But I think there’s a satisfaction of — I feel like I’m becoming a better performer. Especially with James, because I have such an emotional attachment to James. I love him, and he changed my life. So when I know he’s happy with my performance, when I feel like I’ve delivered for him, because he’s written so brilliantly for me, it really just makes me feel good.
Have they made the transformation into the character with the makeup and the applications and everything, is it easier this time?
It’s much easier. It’s easier to put on. It’s a little harder to take off. It’s just more abrasive. But that also means it goes on a lot faster, and it stays on better, and it looks better. It just looks way better.
The first one was like these great big sheets of silicone, and it just didn’t look that great. It buckled here and there. Sometimes I still see films where they couldn’t quite clean it up. I feel like I have a big layer of fat there or something, and it’s actually makeup. It just makes me self-conscious. But this one just looked a lot better. It was just a little bit harder to take off.
Is there part of that process that you feel like you’re Drax once it’s done? Is there an element that gets you there?
You know what it is? It’s when I put the contacts in. I feel full-blown Drax. I’m not method or anything like that, but sometimes I’ll do scenes, and they don’t require me to put in my contacts, but there’s definitely a different feeling that I have. I feel something about putting the contacts in, I feel fully enveloped in Drax.
One of the things I love about Drax is that full-on laugh when he’s having a good time making mayhem, and you get a lot of those moments in this one. How do you get to that point? As you say, you’re more inward-focused than Drax.
For sure. I usually get there through a direction from James Gunn. Now I’ve kind of got a sense of what he wants, and he’ll say, “Yeah, do the big laugh,” and I kind of know what he wants. But sometimes it’s usually just, he’ll gauge me. If he wants it bigger, he’ll say, “Can you do it bigger? Can you do it louder?” And that’s actually how we kind of stumbled on to it.
It’s so funny, because we can a lot of times gauge our performance on James’ laughter off a set, or he gets very excited. He’s a very excited director. If he loves something, he’ll come running out and go, “Oh, my God! That’s great! That was great!” Then walk back. Other times, we can just hear him at the monitors just laughing hysterically.
That’s how we actually found that laugh in the first film. He was saying, “Can you do it bigger?” And I’d start laughing bigger, and I could hear him laughing. The laughing would just get louder and louder. So a lot of times I gauge myself by his laughter or his excitement, which is great.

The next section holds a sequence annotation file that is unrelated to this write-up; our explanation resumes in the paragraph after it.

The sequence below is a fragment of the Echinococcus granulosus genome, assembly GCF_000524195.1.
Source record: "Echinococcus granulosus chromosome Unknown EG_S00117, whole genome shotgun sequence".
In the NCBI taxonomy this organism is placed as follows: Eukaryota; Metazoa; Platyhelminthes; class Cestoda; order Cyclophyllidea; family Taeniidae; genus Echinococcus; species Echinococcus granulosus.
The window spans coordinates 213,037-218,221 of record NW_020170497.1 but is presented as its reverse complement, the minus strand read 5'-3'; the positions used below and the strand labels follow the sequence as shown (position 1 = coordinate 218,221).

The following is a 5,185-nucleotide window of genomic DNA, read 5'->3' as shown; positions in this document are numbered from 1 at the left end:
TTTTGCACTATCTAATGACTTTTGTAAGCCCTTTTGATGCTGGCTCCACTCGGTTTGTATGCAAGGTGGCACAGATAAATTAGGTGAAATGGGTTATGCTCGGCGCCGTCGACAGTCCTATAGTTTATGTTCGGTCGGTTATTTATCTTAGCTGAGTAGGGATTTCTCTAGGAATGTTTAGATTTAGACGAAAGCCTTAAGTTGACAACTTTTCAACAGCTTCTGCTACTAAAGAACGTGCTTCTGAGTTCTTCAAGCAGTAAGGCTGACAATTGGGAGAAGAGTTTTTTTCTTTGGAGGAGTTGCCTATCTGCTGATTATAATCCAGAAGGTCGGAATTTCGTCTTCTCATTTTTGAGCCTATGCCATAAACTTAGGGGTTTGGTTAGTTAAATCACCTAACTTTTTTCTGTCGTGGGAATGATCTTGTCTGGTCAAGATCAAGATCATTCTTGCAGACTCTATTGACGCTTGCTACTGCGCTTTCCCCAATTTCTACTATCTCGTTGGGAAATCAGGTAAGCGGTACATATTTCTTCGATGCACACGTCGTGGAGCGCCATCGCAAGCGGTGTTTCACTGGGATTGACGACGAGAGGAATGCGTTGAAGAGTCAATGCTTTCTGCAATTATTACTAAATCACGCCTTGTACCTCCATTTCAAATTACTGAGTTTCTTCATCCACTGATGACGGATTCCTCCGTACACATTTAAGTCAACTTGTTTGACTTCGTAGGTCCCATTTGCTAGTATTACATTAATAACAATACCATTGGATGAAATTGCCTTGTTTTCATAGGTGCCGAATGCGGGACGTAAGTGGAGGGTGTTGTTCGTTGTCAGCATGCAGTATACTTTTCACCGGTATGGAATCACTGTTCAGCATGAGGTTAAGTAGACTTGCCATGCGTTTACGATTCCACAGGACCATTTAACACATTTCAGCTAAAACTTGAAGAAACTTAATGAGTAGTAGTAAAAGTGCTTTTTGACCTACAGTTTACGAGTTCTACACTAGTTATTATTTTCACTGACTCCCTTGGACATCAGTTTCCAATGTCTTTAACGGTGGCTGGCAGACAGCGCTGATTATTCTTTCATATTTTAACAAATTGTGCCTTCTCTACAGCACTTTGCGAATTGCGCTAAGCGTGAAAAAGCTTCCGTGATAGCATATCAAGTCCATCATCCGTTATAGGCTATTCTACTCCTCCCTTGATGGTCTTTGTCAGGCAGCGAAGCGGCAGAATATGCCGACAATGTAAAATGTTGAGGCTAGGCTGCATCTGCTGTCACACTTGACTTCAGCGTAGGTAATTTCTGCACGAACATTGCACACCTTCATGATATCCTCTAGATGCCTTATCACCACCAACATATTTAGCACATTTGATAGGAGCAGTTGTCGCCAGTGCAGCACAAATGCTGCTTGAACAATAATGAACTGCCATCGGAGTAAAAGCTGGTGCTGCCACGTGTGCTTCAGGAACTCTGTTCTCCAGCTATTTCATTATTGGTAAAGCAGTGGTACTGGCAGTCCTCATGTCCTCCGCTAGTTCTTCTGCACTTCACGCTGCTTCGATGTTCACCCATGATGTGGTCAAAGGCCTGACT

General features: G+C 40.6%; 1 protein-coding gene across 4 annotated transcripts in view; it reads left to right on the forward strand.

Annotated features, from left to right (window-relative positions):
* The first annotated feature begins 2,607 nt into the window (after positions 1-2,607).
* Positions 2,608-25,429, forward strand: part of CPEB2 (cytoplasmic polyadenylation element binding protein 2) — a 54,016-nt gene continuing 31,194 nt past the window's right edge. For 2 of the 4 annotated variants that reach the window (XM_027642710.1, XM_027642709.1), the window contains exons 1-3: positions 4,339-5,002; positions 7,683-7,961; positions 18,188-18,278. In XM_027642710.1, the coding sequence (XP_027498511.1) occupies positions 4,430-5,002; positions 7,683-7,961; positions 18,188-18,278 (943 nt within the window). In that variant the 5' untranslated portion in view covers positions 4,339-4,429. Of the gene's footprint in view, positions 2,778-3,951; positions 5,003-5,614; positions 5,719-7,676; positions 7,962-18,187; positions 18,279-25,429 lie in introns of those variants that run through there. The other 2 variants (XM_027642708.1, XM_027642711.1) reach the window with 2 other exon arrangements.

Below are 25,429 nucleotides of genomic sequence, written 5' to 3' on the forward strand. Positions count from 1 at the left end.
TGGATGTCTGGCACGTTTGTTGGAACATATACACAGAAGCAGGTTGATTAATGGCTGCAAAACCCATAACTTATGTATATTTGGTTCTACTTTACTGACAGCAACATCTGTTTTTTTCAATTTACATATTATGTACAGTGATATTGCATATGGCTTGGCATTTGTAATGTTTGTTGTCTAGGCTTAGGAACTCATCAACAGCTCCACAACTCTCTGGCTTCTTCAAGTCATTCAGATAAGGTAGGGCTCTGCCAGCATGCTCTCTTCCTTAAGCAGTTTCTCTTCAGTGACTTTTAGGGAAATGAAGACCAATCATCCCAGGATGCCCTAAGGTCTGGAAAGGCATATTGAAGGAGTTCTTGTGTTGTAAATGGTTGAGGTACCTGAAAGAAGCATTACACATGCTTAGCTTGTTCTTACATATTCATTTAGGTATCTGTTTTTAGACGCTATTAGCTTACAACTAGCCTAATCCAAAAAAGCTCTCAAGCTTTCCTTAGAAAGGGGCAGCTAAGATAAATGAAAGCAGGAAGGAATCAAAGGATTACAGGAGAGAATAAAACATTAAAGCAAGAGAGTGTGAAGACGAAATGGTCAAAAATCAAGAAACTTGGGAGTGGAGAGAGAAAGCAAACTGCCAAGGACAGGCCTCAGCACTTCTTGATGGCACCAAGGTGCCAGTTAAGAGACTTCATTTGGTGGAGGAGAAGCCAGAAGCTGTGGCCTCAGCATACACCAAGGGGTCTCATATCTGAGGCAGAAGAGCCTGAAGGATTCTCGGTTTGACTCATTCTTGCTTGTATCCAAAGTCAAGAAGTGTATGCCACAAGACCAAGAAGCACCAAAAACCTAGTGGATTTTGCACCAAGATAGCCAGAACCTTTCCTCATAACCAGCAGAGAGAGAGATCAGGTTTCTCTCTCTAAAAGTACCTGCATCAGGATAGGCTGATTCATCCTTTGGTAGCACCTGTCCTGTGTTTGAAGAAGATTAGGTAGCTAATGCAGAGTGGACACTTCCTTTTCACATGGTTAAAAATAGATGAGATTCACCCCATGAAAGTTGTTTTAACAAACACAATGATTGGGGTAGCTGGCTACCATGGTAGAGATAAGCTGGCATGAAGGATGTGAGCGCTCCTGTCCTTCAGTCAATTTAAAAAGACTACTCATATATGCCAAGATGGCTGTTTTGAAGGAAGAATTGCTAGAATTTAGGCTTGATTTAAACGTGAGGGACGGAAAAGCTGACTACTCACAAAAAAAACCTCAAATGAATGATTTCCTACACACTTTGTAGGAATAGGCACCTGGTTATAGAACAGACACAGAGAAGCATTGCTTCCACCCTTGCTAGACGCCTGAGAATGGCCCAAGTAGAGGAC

The last time you and I talked was as the first “Guardians” movie was coming out. And you knew, I think at that time, that you had a good movie on your hands, but you didn’t know how the audience was going to show up and respond. Tell me about life after getting the audience response to Drax, and people wanting to talk to you about him and how much they enjoyed that character.
It wasn’t overwhelming, because I still don’t really get a whole lot of facial recognition from that character. I can walk around in my neighborhood, and grocery stores, and wherever, and people don’t come up and say, “Hey, you’re Drax!”
But people who know me – usually from wrestling, who knew when I made the crossover – and knew me from that film, it’d be like a basic conversation, and they quote my lines and really bad manners. “Nothing goes over your head. Nothing goes over your head.” It actually hasn’t really changed my life drastically.
Did you find that you had a bit of a fanbase among people who are also don’t quite get the same kind of social cues in the way that Drax does?
I didn’t until after the fact, when the film came out, and got a lot of comments, mostly over my social media. That’s when I kind of realized. It’s so weird, because now I feel like not only is Drax kind of the spokesman for that character, but also I am as well.
People are always surprised to find out how socially awkward I am, and how shy I am, and introverted I am, when I tell them and say, “It’s okay.” I think the first step in being okay with that is just admitting it: I’m a socially awkward person. It’s weird. I can’t help it. It’s just who I am. Just kind of being okay with it. You’re okay with it. Sometimes you go home and say, “God, I wish I hadn’t done that or said that.” Just got to let it go, man. It’s just who you are.
You guys have been able to enjoy playing in a certain corner of the Marvel Cinematic Universe, and now it’s getting bigger and you’re going to get to interact with the franchise’s earthbound characters. What’s got you excited about doing that?